How You Can Deal with the Debts of A Vulnerable Individual

Helping a friend or a family member or perhaps a vulnerable client deal with their debts does not entail the same solutions because each person’s situation is unique from the others.

Somehow if you see them struggling with their dents, you want to support them in getting their debts under control. This applies if you have a close friend, family member, or a client as a social worker, or as a professional whose aim is to help your client known down debt problems.

Worried About Vulnerable Individual’s Debt Amidst the COVID-19 Pandemic

Several measures are considered to assist individuals who are coping with the effects of COVID-19 or Coronavirus Pandemic to their finances. These include payment breaks on mortgage and payment holidays for some unsecured debts and moratorium extension for residents in Scotland.

You may also read our guide: Financial Help Available During Coronavirus Pandemic and Payments for Car Loans and Finance During Coronavirus Outbreak.

Creditors and advice offices normally relate to someone who finds it exceptionally difficult to manage with their debt as vulnerable individuals.

If a lender or other organization like us are made informed that someone is conceivably vulnerable, they must consider special care to secure that the individual gets the same assistance but is not placed at harm due to their circumstances.

Determining Vulnerability

There’s no fixed interpretation of a ‘vulnerable’ individual when it befalls to managing debts. Anyone who pronounces it exceptionally difficult to manage their obligation due to their circumstances or well-being could be acknowledged vulnerable.

Creditors must also handle vulnerable clients with consideration. Check our guide on your rights if you are vulnerable.

Someone may be vulnerable and require special support to manage with their debts if they’re under the following circumstances:

  • just recently dealing with bereavement
  • having issues concerning mental health
  • diagnosed with a terminal illness or long-term treatment
  • Insanity or brain injury
  • Dementia
  • Impairment or Inability in writing or speaking, for example, reading or speaking on the phone
  • Learning incapacity
  • Relationship failure
  • Alcohol Abuse or Drug Addiction

The circumstances mentioned are not complete as there are several circumstances why someone could see managing with debts unmanageable. The vulnerability may be unstable, which means someone could be grappling now but can possibly manage as time goes by.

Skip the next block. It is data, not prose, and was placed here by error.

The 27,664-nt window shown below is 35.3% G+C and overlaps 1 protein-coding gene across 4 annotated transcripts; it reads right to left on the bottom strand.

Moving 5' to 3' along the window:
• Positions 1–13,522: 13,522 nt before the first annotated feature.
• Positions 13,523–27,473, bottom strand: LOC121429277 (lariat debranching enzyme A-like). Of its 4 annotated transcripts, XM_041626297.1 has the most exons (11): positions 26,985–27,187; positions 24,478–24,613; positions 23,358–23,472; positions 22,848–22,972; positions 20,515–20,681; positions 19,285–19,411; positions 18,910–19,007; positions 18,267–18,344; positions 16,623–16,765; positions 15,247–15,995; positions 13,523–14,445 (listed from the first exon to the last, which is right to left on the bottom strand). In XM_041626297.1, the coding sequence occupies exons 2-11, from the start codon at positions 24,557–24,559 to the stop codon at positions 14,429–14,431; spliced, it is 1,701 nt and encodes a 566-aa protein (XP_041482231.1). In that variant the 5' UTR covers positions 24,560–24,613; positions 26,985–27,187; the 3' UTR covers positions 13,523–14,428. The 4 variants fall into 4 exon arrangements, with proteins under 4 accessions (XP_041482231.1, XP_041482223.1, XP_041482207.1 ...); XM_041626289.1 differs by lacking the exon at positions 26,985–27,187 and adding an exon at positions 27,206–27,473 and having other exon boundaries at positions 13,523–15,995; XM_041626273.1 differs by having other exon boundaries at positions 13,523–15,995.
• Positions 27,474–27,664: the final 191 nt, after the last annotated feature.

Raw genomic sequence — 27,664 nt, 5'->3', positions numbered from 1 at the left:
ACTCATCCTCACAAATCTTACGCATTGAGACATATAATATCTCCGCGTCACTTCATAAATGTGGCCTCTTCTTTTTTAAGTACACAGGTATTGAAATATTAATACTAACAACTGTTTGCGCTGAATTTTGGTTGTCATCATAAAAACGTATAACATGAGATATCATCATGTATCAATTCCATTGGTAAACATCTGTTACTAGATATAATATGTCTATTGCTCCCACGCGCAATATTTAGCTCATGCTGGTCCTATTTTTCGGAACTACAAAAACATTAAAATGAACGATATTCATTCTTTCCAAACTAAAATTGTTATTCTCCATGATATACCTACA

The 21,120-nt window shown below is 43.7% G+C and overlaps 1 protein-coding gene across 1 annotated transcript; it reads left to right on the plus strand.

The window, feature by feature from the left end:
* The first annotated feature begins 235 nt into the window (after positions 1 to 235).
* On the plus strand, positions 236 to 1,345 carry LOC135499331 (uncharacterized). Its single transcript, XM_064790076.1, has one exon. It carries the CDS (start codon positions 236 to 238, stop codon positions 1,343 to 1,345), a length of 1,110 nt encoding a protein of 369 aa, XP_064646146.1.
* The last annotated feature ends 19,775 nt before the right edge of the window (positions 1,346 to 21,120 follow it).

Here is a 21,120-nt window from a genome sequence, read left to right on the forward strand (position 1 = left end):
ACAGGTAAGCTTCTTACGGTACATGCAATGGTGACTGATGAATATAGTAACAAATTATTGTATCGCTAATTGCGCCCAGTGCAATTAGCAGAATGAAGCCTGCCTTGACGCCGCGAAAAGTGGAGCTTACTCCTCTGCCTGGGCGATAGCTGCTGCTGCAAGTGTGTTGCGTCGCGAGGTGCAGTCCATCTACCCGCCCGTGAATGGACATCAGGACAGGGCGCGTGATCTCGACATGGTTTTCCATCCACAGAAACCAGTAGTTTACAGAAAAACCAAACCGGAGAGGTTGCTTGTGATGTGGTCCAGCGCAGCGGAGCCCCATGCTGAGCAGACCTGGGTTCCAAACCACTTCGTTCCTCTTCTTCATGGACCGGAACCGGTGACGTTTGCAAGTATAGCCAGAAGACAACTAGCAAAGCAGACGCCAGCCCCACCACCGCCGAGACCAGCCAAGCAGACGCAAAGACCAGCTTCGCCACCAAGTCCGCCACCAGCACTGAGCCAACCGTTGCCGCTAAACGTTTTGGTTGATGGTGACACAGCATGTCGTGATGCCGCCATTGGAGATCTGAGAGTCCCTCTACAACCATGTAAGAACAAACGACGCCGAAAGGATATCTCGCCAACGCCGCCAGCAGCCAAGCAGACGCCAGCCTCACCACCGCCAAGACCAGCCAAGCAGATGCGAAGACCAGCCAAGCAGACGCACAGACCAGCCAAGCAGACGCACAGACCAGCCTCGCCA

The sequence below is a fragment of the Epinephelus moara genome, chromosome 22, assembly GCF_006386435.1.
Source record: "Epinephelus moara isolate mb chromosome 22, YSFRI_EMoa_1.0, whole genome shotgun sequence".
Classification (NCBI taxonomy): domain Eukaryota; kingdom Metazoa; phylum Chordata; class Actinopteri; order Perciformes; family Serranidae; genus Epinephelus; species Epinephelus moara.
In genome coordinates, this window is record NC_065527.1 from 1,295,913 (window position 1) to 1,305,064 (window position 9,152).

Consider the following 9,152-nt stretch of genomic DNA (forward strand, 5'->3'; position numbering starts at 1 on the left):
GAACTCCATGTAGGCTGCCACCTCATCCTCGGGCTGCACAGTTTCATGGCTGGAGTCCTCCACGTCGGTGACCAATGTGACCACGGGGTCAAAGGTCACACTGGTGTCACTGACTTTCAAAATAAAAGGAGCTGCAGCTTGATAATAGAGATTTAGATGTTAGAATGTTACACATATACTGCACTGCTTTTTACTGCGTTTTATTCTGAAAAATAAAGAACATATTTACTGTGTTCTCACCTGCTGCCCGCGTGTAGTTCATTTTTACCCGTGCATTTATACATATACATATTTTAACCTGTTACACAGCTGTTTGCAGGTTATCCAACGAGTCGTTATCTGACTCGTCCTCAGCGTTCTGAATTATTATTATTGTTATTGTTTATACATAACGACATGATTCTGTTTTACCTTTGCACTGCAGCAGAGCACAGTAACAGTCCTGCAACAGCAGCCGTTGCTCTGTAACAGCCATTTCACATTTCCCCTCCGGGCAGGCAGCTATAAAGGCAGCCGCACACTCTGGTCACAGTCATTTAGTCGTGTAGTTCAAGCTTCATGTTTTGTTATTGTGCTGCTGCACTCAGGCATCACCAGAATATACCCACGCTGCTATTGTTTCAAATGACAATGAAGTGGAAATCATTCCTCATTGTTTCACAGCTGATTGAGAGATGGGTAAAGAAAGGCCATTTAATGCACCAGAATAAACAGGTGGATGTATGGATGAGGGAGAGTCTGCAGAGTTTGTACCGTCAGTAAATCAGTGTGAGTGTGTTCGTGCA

In addition, vulnerability may not change all aspects of someone’s life, so, for instance, they may encounter no difficulties dispensing with other daily activities, but find it hard to manage their debts or finance.

What should I do as a vulnerable person to remain safe despite the COVID-19 pandemic?

Through such an unknown extent, it’s expected that you must be undergoing anxiety and confusion. This is particularly the situation if you’re under vulnerability.

Whatever your circumstances are, you must look for help or determine alternatives available for you.

The Best Way to Help A Vulnerable Person

There’s no unique solution to this since each person’s situation is diverse. If you’re supporting someone to manage with their debts, the kind of advice they need will have to be fitted on their situation.

Encouraging someone to overcome the anxiety and concern of debts can create a great distinction between supporting them to deal with other issues.

Two of the usual essential elements to consider in supporting a vulnerable individual are as follows:

  • Encourage them to obtain debt advice from us, either by calling us on 0800 193 1024over the phone or encouraging them to use our Debt advice tool. This will provide an understanding of how to deal with their debts.
  • Encourage them to communicate with all their creditors and inform them that they’re trying with payments. Once the person you’re encouraging allows, notify the creditors regarding any additional concerns and clarify that they’re vulnerable. We greatly suggest you try this. Creditors are normally much more sympathetic than you might assume once they understand someone is deeply ascertaining it vigorously to manage debt. Nevertheless, they can’t support except they are aware of the situation.

There are other situations that may be especially valuable to someone in debt problems such as:

  • Consent to permit them to attach your name in their existing account with us. This way you can talk to us on their behalf. Acknowledge the same circumstances with their creditors, so as you can talk to them when necessary.
  • Encourage them by understanding through paperwork
  • Assist them to obtain relevant information such as creating a list of all their creditors with account numbers, payment amounts, and contact details.

Besides, supporting someone with their debts such as giving your name, or point of contact to creditors, will not influence your credit file, and you can’t be delegated accountable for paying their debts.

We Can Help

If you are in the tailspin of giving up on someone who is vulnerable, seek for FREE DEBT HELP. Our debt experts can give you useful advice on how you help someone get their debts under control.  Should you wish to speak via phone, call us on 0800 193 1024.